How to choose an oncologist
Learn how to choose the best oncologist to fit your needs.
When people begin looking for an Oncologist (cancer specialist) they often rely on the referral of their family practice or primary care physicians. A number of people take the advice of family members and friends, while some people choose a hospital first because of its reputation for providing excellent cancer care and then choose an oncologist on staff. Other methods of finding an oncologist are through the local Medical Society or Hospital Information Hotline where a list of area oncologists & specialists is available. The local news channels provide media reports that highlight a medical “breakthrough” & physician. Local & national advertisements in newspapers, billboards, television, & magazines provide names of medical oncologists. Whichever method you feel most comfortable with there is information you should find out about the physician, as well as getting a second opinion. Speaking with several physicians is always a wise decision in order to insure the right diagnosis.
When choosing an Oncologist it is important to be aware of his/her credentials. Here are questions that you should find the answers to :
- What college/medical school did he/she attend?
- What residency/fellowship program did he/she attend?
- Is the physician board certified or eligible in medical oncology?
- What kind of hands-on experience with patient care does the physician have?
- What are the qualifications and experience of his/her colleagues & associates?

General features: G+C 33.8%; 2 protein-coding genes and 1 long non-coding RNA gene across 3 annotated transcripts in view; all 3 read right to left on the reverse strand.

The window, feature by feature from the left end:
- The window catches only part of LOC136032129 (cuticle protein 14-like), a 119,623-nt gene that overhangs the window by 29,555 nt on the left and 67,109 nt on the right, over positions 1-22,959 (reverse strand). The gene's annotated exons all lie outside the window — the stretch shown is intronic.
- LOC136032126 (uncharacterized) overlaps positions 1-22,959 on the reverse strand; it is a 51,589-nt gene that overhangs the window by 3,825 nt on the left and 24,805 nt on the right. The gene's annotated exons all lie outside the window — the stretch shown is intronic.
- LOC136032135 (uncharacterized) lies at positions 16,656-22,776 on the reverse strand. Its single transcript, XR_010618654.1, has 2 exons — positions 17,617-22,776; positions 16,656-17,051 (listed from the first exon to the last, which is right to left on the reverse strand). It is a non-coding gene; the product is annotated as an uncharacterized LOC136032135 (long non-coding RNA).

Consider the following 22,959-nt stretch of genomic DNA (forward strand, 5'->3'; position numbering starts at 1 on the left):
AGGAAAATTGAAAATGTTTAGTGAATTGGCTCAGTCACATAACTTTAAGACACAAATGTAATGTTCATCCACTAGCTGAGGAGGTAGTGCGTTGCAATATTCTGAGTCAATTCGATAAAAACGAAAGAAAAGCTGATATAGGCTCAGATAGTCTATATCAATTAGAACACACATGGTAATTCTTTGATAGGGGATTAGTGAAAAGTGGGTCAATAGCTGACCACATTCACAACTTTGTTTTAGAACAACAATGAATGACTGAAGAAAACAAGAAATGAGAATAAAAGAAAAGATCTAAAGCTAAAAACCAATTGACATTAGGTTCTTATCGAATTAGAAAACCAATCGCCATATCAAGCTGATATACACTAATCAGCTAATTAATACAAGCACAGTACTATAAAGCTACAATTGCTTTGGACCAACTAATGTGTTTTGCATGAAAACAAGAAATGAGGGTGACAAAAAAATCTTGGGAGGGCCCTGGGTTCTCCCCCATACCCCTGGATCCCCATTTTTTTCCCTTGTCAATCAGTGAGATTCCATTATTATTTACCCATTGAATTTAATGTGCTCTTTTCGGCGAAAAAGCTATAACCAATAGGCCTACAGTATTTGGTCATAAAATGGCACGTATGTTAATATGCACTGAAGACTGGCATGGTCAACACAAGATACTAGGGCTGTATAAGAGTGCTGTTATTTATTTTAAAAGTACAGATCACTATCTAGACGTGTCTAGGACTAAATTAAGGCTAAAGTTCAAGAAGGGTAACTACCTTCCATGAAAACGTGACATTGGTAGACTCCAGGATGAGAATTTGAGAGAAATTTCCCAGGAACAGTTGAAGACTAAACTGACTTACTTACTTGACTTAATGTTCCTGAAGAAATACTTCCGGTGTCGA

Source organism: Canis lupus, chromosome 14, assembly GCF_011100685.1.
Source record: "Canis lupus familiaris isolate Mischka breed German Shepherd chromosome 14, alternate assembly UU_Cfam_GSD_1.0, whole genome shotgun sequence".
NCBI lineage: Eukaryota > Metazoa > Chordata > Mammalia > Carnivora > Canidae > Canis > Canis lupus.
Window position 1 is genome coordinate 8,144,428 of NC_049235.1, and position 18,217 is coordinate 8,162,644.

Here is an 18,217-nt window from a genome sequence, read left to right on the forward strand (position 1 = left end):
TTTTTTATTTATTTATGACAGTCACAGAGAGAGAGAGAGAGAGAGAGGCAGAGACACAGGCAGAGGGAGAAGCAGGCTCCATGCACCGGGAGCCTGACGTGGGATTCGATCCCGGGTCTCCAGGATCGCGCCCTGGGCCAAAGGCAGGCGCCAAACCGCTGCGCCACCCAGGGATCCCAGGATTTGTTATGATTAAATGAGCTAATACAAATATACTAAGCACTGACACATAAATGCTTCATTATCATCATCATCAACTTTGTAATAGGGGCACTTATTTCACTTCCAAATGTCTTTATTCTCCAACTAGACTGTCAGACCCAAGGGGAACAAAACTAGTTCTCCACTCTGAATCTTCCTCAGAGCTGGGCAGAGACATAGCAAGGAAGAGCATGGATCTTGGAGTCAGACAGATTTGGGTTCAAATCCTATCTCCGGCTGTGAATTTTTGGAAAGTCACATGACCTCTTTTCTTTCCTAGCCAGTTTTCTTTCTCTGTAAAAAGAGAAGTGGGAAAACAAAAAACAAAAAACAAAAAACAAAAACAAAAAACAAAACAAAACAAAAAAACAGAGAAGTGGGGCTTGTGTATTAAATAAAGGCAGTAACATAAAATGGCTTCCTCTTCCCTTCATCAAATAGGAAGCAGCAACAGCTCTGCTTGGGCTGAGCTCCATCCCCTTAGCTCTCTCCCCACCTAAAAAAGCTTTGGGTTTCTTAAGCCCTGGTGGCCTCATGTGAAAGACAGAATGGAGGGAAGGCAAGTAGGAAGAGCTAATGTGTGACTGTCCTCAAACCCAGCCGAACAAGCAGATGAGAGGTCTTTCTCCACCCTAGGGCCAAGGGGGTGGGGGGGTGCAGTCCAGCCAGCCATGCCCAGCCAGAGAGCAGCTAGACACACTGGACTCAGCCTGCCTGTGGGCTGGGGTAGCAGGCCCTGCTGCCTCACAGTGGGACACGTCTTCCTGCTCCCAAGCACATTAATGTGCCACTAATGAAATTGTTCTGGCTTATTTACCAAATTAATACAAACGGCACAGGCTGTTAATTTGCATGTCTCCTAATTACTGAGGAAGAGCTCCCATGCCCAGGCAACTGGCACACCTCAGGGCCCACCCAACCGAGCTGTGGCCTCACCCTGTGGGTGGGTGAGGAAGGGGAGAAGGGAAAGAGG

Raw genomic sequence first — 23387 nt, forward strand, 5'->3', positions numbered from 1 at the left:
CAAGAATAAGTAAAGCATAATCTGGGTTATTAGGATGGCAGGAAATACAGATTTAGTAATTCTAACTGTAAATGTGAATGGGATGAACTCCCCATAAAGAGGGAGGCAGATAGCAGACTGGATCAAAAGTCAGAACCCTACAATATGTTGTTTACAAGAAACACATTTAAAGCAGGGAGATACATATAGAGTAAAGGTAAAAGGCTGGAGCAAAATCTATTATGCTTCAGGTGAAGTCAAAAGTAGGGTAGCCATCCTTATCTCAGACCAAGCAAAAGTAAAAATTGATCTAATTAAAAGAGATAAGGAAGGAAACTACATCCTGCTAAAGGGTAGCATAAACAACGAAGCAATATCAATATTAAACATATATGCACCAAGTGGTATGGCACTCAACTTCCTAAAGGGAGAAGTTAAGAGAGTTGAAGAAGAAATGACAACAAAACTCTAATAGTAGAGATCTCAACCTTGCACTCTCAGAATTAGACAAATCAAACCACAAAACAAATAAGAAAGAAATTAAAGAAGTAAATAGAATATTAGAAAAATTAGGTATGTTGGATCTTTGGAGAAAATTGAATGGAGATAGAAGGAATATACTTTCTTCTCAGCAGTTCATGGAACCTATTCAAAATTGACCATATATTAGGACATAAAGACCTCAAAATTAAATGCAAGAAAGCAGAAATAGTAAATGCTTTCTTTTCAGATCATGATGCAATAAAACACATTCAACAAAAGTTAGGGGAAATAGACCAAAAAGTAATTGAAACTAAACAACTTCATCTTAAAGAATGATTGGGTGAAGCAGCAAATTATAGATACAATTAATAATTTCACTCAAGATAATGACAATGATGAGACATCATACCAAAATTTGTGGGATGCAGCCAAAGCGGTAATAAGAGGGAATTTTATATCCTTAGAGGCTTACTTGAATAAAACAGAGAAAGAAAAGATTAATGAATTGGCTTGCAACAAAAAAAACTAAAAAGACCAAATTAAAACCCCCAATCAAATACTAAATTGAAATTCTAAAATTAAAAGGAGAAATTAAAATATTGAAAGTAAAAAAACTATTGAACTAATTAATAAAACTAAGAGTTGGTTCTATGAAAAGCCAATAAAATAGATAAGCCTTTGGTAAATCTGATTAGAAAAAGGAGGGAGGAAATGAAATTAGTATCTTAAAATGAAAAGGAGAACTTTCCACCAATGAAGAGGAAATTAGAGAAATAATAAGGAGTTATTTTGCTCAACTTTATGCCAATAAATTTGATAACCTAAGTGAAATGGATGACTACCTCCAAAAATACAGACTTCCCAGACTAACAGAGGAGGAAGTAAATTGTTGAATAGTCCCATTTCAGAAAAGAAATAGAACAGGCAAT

An important factor in addition to credentials & qualifications is access to clinical trials. Clinical trials are treatments that are new & experimental. A clinical trial is also known as a protocol and is overseen by a participating physician’s office under the guidance of the National Cancer Institute (NCI), pharmaceutical companies, & the FDA. These programs are scientifically rigorous and provide access to new treatment methods.
Clinical Trial participation is important because cancer treatments are rapidly changing and many patients receive the best treatment by participating in a clinical trial.
Another question that you should ask is the physician board certified? A physician becomes board certified once he/she has been trained in a specific medical field and has taken certification exams in that field. To remain board certified a physician must take continuing education classes.
What is the physicians’ experience? This is very important as well as the numbers of procedures performed or patients treated for cancer. A physician that has their practice largely devoted to cancer treatment is more likely going to have more expertise than a general oncologist. Physicians that are focused on specific types of cancer will more likely be familiar with the best and most advanced treatments.
Another suggestion is to look for physicians who have written about cancer and had research published.
Other questions ask the physician you are considering:
- Are you or your associates involved in research?
- What are your office hours? Are you accessible after hours?
- When you are out of town who will I see?
- Who else will be participating in my care (other physicians)?
- Can I bring a family member or friend to my appointments?
- Do you accept my insurance?
After speaking with the physician there are questions that you should ask yourself.
For example: Does the physician listen to me and treat me as a person and not a disease? Does the physician clarify things and encourage me to ask questions?
These are a few examples of what to look for when trying to find an oncologist.
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